On a balmy summer’s day in the 1950s, 11-year-old Jason Williams came across a group of divers at the Clifton Park pool in Baltimore. He was so inspired by their athleticism, precision and grace that he began imitating the young men.

Seven years of practice later, he was admitted to the University of Maryland on a partial scholarship not only as the first African-American diver here, but in the entire Atlantic Coast Conference.

Now retired from Los Angeles County government, Williams ’66 is pledging $50,000 to help students in need by establishing the Ralph and Jason Williams/W.D. Prater Maryland Promise Scholarship to support students in the Incentive Awards Program.

It’s among the first gifts to the new Clark Challenge for the Maryland Promise, established with a $50 million investment from the A. James & Alice B. Clark Foundation and the university. If fully matched by gifts from other donors, the program will become a $100 million fund to support need-based scholarships for students in Maryland and D.C.

“These are the individuals from underserved Baltimore-Washington areas who need scholarships,” said Williams, who signed the gift agreement and met with students this week. “In giving back, I’m giving back to individuals and neighborhoods from whence I myself came, with a poor background growing up on the east side of Baltimore.”

He recalls buying an instructional book as a boy to teach himself proper springboard diving forms and techniques and made the team at Baltimore Polytechnic High School by the time he was a junior.

In his senior year, Williams won the city diving championship, earning him enough attention to receive the small scholarship to the University of Maryland.

In a time period fraught with racial tension, Williams said his teammates and coaches saw beyond the color of his skin. “There wasn’t a single hint of discrimination in terms of how I was treated by my teammates or coaches,” said Williams. “They valued me, not because of my color, but because of my personality and the skill set I brought to the team. In other words, they valued me based upon the human being that I am.”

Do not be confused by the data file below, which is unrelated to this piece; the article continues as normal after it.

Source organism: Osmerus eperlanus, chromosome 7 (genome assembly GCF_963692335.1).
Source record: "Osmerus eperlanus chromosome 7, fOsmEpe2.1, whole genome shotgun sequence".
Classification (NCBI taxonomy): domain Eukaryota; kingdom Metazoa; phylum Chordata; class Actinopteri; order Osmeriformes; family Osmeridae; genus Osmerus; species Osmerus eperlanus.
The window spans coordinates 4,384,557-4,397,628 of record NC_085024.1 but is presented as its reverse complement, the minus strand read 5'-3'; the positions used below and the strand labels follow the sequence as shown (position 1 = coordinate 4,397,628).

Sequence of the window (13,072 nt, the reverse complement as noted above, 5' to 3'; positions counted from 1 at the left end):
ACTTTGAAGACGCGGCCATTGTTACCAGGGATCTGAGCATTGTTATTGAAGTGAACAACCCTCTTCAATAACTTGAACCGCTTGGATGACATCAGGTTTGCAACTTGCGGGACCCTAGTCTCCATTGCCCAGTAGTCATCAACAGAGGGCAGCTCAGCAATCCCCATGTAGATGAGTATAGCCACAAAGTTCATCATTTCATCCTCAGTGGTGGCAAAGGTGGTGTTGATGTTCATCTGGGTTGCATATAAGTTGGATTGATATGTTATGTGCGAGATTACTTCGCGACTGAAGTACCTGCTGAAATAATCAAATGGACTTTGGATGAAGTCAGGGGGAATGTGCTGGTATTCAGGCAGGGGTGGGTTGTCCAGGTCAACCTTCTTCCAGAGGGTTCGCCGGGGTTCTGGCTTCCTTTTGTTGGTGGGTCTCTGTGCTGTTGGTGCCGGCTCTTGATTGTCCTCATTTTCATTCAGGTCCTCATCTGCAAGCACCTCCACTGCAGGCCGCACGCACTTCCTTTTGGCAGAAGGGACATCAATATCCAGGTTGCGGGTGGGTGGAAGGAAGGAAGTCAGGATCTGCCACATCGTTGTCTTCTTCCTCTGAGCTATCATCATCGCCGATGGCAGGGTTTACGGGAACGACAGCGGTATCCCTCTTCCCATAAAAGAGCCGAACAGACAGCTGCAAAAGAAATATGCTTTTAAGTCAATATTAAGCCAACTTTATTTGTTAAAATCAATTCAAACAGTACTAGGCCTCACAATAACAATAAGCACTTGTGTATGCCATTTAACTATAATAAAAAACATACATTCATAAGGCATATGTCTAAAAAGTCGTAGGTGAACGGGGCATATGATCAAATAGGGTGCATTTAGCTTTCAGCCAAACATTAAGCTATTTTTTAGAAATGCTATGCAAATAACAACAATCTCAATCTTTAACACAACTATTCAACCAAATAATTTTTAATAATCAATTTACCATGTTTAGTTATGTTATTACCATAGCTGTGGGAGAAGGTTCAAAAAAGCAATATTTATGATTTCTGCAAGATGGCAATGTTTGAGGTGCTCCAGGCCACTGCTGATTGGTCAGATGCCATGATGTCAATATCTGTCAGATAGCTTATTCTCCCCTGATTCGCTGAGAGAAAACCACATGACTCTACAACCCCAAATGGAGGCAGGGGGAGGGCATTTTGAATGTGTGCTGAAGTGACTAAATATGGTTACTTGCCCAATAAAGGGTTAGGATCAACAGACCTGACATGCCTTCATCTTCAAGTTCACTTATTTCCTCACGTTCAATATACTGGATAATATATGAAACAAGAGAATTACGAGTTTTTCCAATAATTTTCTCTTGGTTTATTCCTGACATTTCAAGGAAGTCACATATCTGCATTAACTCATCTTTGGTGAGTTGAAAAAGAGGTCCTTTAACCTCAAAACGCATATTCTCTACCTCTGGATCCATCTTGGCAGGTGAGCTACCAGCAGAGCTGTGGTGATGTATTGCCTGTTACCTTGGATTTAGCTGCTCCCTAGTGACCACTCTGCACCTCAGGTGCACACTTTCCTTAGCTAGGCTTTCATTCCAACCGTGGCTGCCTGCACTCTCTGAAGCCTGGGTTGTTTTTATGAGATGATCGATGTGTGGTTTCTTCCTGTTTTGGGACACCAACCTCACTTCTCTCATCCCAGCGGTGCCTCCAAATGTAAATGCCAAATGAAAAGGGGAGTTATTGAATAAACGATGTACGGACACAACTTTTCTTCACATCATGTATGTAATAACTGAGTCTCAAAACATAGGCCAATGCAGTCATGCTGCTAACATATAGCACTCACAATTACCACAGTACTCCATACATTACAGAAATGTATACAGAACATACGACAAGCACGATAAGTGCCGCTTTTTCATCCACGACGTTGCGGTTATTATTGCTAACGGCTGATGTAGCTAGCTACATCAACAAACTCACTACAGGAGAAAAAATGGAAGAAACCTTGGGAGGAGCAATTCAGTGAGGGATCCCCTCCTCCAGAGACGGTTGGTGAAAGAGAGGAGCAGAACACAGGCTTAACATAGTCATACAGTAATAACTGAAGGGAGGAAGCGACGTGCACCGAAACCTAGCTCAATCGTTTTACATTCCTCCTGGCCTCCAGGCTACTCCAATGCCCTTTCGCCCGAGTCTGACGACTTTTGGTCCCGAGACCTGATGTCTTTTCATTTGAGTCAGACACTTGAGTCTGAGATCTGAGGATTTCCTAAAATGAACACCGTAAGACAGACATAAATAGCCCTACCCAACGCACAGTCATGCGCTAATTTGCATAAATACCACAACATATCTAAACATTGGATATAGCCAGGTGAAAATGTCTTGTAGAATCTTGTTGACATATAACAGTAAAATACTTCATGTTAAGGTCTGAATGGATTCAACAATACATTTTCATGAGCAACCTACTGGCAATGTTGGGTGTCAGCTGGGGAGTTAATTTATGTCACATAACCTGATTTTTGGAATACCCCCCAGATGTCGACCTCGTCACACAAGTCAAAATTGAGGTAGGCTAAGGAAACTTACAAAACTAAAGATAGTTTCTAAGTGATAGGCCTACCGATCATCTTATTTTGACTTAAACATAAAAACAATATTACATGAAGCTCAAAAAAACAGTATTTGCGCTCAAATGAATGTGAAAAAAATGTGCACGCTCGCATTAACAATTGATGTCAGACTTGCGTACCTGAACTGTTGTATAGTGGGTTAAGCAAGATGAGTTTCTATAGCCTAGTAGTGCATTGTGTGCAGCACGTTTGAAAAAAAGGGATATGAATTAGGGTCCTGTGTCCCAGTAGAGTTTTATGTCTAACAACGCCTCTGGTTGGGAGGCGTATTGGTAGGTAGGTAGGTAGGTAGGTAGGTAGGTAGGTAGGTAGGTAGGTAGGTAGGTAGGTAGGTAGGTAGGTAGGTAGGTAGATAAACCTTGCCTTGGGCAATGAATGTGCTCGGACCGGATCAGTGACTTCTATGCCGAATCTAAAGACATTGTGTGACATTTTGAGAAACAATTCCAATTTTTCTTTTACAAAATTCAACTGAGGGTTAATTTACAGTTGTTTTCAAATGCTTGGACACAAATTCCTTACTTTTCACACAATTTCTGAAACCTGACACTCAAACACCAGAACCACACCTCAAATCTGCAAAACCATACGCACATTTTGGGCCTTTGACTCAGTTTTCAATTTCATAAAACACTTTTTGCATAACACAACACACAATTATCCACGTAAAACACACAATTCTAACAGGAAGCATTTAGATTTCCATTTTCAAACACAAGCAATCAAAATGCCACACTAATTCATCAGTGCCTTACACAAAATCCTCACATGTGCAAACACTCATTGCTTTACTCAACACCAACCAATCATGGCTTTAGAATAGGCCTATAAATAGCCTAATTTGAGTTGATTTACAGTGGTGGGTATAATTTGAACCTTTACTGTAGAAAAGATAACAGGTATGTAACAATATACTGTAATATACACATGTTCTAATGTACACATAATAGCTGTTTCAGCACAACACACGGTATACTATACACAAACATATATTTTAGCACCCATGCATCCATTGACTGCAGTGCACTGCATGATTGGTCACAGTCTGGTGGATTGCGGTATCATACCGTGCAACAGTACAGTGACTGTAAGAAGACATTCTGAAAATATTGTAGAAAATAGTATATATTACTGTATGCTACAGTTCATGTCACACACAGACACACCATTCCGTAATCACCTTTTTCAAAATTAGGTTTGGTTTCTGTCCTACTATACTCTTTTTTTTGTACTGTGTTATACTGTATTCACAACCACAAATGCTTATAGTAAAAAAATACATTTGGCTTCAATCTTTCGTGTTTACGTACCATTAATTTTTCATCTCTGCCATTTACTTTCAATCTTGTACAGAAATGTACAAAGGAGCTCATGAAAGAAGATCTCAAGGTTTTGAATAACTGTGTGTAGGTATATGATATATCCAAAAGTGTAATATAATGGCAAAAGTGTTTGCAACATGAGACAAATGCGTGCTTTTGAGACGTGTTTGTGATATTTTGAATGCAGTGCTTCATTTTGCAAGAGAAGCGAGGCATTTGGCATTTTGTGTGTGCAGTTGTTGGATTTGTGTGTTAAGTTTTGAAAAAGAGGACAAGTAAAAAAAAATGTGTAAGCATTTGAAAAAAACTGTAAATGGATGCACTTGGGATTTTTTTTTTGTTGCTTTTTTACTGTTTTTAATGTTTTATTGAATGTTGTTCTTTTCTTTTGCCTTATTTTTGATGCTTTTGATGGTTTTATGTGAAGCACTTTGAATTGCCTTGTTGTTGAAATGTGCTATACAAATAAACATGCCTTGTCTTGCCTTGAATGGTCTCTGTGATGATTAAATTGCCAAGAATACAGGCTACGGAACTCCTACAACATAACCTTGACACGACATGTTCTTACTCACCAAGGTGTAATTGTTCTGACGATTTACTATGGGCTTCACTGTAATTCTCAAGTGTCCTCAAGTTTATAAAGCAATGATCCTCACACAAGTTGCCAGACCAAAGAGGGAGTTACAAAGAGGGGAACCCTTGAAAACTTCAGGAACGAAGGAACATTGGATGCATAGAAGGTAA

But this wasn’t the case everywhere. He recalled a team trip to a meet in North Carolina, which was followed by a restaurant stop. The waiter took the orders of all the athletes before him, then turned to Williams and refused him service. The rest of the team canceled their orders, and they all quietly left, in shock.

During his time at the university, Williams was also a member of the Air Force ROTC, graduating as a 2nd lieutenant. “The most important asset I left the university with was the skill set I received from the Air Force ROTC,” Williams said, noting that these skills were akin to leadership training and carried him through his career.

Shortly after graduating, Williams moved from Baltimore to Los Angeles and began working in the Department of Public Health. There, he met his boss W.D. Prater, who would become one of the most influential people in Williams’ life. “Mr. Prater and his wife were like surrogate parents to me,” said Williams. “But he didn’t treat me with favoritism.”

Williams followed in Prater’s footsteps and became a department head at the age of 35, the youngest in LA County history at the time. He last served as director of hospital administration before shifting to the insurance industry with AXA Advisors.

Now Williams is focusing on serving others and giving back, a decision largely influenced by his brother, Ralph.

“My older brother was a dreamer, and I saw his dreams come true. I was a dreamer, and I’ve seen my dreams come true as well. The backbone to all of that, for my brother, myself, and for many others, was education. Education has been the key to success.”

Williams also named his gift in honor of his late mentor, who would say to him: “Remember where you came from. Bloom where you are planted.”

During his busy visit to campus, he shared his story in meetings with student-athletes, veterans, several classes and the IAP students. They come from Baltimore City and Prince George’s County high schools and receive full financial support and mentoring in a nurturing community.

Jacqueline Wheeler Lee, director of the Incentive Awards Program, said Williams is a great model for the students to follow.

“The students who were present to witness him writing his check were able to make the connection between the donor and the opportunity to continue their education,” she said. “It was powerful for them to see philanthropy in action, especially from someone who looked like them.”